@

 
   
   
   
   
   
HOME
NEWS  
NEWS FEATURES  
INTERVIEWS  
POLITICAL COLUMN  
THIS IS MY NATION  
MILITARY MATTERS  
EDITORIAL  
SPORTS  
CARTOON  
BUSINESS  
EYE - FEATURES  
LETTERS  
EVENTS  
SOUL - YOUTH MAG  
KIDS - NATION  
ENTERTAINMENT  
NATION WORLD  
 
   
   
   
   
   
   
   
   
   
   
   
   
   
   
   
   
   
   
   
   
   
   
   
   
   
   
   
   
   
   
   

 

 

This is my Nation


Polls Unlimited

The strategy of piecemeal elections received an unexpected boost with the crushing of the LTTE, which led to an unprecedented surge in popularity for President Mahinda Rajapaksa. These piecemeal polls, however, has also led to speculation as to what the ruling party’s future strategy will be with regard to elections. The first major poll due is the general election, which has to be called by April 2010. However, there is Constitutional provision for President Rajapaksa to call for a presidential poll after November this year, which would effectively mean a presidential election early next year. It appears that the current thinking is to opt for a presidential poll first

When these words are being read, the results of the Uva provincial council (PC) election and the local government elections in Jaffna and Vavuniya would be trickling in. While we make no attempt to comment on the outcome, it would be yet relevant to deliberate on the near political future of the country in the context of the spate of elections high on the agenda of national events.

Yesterday’s polls are a continuation of a strategy adopted by President Mahinda Rajapaksa and his ruling coalition, the United Peoples’ Freedom Alliance (UPFA) of wresting control of the country’s provincial administrations, one or two at a time. This allows the ruling party to concentrate all its resources in a particular region at a given time, a tactic that the combined opposition has had difficulty in coping with until now.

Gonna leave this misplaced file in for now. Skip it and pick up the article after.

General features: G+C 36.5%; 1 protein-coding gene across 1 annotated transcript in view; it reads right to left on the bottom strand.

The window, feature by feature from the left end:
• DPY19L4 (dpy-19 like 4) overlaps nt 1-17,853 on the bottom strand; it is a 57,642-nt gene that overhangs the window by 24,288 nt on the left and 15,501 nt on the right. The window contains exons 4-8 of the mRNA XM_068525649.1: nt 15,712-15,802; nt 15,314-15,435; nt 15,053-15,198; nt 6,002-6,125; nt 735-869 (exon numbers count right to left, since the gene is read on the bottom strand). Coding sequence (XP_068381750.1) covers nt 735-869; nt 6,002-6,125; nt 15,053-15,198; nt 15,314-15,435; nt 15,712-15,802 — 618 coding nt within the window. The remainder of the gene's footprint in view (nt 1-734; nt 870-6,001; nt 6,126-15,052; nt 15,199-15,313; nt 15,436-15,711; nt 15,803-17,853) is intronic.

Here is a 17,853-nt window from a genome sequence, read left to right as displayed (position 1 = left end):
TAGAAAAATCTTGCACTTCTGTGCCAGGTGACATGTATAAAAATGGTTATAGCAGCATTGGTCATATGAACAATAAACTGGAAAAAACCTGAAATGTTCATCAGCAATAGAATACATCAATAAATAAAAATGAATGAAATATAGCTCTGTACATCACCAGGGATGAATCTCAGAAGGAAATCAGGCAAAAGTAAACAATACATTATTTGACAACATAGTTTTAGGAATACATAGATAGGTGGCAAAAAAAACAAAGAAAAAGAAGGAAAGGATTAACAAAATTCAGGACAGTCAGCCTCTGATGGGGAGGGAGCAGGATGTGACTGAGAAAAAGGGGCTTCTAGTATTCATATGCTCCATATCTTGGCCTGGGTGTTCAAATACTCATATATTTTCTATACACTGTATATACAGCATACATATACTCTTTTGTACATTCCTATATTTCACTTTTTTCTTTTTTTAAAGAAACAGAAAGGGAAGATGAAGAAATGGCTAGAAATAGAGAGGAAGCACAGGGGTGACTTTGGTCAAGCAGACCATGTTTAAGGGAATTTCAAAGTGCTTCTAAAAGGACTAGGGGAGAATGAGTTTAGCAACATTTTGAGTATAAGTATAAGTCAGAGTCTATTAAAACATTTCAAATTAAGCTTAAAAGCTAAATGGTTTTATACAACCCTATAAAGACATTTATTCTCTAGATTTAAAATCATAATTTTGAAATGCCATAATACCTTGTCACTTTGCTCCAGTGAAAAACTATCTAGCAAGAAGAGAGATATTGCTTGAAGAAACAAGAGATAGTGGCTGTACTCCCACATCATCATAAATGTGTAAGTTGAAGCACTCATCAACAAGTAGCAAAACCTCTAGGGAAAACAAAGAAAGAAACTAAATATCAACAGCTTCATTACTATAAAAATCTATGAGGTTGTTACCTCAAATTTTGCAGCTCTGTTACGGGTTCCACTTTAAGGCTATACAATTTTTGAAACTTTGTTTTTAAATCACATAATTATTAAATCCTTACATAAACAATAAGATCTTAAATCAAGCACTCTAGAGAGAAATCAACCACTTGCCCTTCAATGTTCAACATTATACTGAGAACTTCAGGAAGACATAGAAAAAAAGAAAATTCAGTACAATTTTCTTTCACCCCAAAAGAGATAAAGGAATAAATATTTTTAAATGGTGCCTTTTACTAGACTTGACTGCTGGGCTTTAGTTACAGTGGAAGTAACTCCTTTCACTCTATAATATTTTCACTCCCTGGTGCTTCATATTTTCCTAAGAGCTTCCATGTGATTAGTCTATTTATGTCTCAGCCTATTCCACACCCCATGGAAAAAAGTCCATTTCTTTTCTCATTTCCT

The two remaining PCs in the country are the geographically diametrically opposite Northern PC and the Southern PC. The latter has already been dissolved and elections would be held in due course. It is a fair bet to predict that the Northern PC elections will follow.

This strategy of piecemeal elections received an unexpected boost with the Liberation Tigers of Tamil Eelam (LTTE) being crushed militarily in May. That event led to an unprecedented surge in popularity for President Mahinda Rajapaksa, the gloss of which will rub off to some extent on the UPFA too.

This has, however, also led to speculation as to what the ruling party’s future strategy will be with regard to elections. The first major poll due is the general election, which has to be called by April 2010. However, there is Constitutional provision for President Rajapaksa to call for a presidential poll after November this year, which would effectively mean a presidential election early next year.

It appears that the current thinking is to opt for a presidential poll first. This is based on several factors, not least of which are the difficulties the ruling UPFA would be saddled with in facing a general election.